There are undesirable and unintentional consequences of using references to the Holocaust as weapons against political opponents, regardless of one’s political ideology. For example, applying a term from the Holocaust to a current event that is not as horrific as what took place during the Holocaust obscures the actual horror of the Holocaust. This diminishes the ability of knowledge about the true horrors of the Holocaust to dissuade people from repeating such horrors. On the other hand, political opponents can discredit a potentially worthy political policy merely by pointing out that its presentation contained a grossly inaccurate comparison with the Holocaust.
References to the Holocaust and hate speech
Perhaps the most dangerous consequence of the current use of Holocaust terms as political weapons may or may not be intentional, but it is ironic. Those making comparisons to the Holocaust often claim that doing so will forestall a rising level of “hate speech” capable of bringing forth another Holocaust. However, even when the goal of comparison to the Holocaust is a sincere desire to warn people of the dangers of hate speech, most of the political use of Holocaust terms is itself hate speech. Indeed, politicians and others use Holocaust terms because they are the most extremely hateful forms of speech available with which to inflame hostility toward a category of people (i.e. one’s political opponents). This use of Holocaust terms does not dissuade people from using hate speech; it accelerates an ever-intensifying cycle of hate speech, and therefore, makes violence, and even genocidal acts, more likely to occur.
Holocaust education and the message of the Righteous
Increased Holocaust education can improve the current situation, but only if it avoids the temptation to transform Holocaust education into political indoctrination in favor of either end of the political spectrum. “Countering hatred through education”3 requires accurate and detailed information about the Holocaust that will empower people to evaluate, instead of blindly accept or reject comparisons politicians make between the Holocaust and current events. For example, once people learn the purposes and goals of the various types of Nazi camps, they can judge the similarities and differences between such camps and migrant housing along the southern border of the United States, and then base their political actions on this evidence. It is also important to include accurate information about the Righteous in Holocaust education because their actions represent the antithesis of blindly following propaganda that encourages the hatred of a category of people. It is unclear what percentage of the public has even heard of the Righteous Among the Nations, but the failure of the recent survey on the effectiveness of Holocaust education to even ask about this topic suggests it may not be very high. When filling this void, Holocaust education must emphasize that the goal of the Righteous was not only saving lives but saving the lives of the people political propaganda decreed to be evil and deserving of death. The courage to resist calls to hate, even at the risk of losing your own life, is the message of the Righteous. This is also a message that may help transform the politics of ignorance and enmity into the politics of knowledge and cooperation capable of solving contemporary social problems and avoiding future genocides.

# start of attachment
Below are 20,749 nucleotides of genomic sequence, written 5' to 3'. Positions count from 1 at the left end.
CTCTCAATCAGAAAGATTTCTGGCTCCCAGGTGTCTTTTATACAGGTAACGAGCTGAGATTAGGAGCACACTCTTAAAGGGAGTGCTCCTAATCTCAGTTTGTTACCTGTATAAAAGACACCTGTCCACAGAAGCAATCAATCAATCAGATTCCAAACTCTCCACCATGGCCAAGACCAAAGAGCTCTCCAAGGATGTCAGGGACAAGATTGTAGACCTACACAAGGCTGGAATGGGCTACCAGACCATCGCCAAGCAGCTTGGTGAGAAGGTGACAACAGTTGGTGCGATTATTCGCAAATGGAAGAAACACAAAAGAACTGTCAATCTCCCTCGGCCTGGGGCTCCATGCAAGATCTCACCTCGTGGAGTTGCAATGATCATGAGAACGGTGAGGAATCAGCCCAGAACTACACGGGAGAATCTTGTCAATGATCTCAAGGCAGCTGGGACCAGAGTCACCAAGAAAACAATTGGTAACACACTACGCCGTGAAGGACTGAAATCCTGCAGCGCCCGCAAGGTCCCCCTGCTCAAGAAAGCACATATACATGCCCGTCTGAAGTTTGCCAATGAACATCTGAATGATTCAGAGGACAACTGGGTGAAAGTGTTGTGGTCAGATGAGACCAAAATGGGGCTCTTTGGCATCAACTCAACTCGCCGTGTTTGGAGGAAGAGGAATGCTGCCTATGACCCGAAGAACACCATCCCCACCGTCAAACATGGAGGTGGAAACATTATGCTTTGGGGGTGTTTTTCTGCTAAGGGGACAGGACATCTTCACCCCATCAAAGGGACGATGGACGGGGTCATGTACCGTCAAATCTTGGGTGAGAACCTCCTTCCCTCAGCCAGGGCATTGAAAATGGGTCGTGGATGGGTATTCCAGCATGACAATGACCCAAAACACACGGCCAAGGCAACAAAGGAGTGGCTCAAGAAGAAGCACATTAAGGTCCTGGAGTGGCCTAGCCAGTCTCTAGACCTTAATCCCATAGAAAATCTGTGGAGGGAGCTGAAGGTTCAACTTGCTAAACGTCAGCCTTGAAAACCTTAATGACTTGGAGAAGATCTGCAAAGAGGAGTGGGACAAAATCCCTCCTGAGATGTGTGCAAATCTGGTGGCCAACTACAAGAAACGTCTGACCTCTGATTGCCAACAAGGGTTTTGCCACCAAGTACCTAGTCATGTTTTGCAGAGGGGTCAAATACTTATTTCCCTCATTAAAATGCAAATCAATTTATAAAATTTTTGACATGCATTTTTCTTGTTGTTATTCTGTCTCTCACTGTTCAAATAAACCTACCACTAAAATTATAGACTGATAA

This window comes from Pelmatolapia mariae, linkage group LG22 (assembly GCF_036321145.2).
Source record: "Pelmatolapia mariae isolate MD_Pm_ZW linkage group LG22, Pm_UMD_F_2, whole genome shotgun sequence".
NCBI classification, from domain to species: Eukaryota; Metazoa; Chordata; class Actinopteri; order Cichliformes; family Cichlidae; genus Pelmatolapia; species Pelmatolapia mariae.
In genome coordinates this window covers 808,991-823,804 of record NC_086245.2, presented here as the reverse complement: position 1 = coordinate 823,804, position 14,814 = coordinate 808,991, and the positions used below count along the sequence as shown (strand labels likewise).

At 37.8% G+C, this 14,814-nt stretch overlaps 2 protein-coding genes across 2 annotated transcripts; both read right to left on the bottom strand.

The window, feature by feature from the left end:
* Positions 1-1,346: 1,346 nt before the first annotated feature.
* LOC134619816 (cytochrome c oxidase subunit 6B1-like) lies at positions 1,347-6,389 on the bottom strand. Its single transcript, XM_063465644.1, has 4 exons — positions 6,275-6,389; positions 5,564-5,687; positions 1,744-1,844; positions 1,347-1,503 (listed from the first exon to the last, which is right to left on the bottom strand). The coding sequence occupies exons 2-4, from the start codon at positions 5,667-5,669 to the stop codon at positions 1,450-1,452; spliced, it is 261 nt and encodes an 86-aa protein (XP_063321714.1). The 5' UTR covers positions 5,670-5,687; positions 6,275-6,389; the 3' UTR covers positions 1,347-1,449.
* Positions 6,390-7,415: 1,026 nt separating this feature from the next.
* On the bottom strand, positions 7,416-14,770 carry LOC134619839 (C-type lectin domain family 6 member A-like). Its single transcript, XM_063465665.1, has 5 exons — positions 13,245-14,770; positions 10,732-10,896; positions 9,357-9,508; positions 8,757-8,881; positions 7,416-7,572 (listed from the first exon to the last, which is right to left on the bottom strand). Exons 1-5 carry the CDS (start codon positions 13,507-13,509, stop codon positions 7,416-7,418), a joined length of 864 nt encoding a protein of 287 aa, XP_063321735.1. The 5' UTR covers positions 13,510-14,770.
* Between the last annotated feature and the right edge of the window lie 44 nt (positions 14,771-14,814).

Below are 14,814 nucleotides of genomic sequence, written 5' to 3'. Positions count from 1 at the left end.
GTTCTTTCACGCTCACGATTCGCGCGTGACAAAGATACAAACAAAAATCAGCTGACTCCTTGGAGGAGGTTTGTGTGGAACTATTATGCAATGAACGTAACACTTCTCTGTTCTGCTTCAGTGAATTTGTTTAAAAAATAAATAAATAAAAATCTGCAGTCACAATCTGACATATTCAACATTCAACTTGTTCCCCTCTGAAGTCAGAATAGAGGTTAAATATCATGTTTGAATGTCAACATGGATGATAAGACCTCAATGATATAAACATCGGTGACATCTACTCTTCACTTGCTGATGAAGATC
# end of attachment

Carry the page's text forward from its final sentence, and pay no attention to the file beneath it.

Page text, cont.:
Analysis by Craig Palmer, anthropologist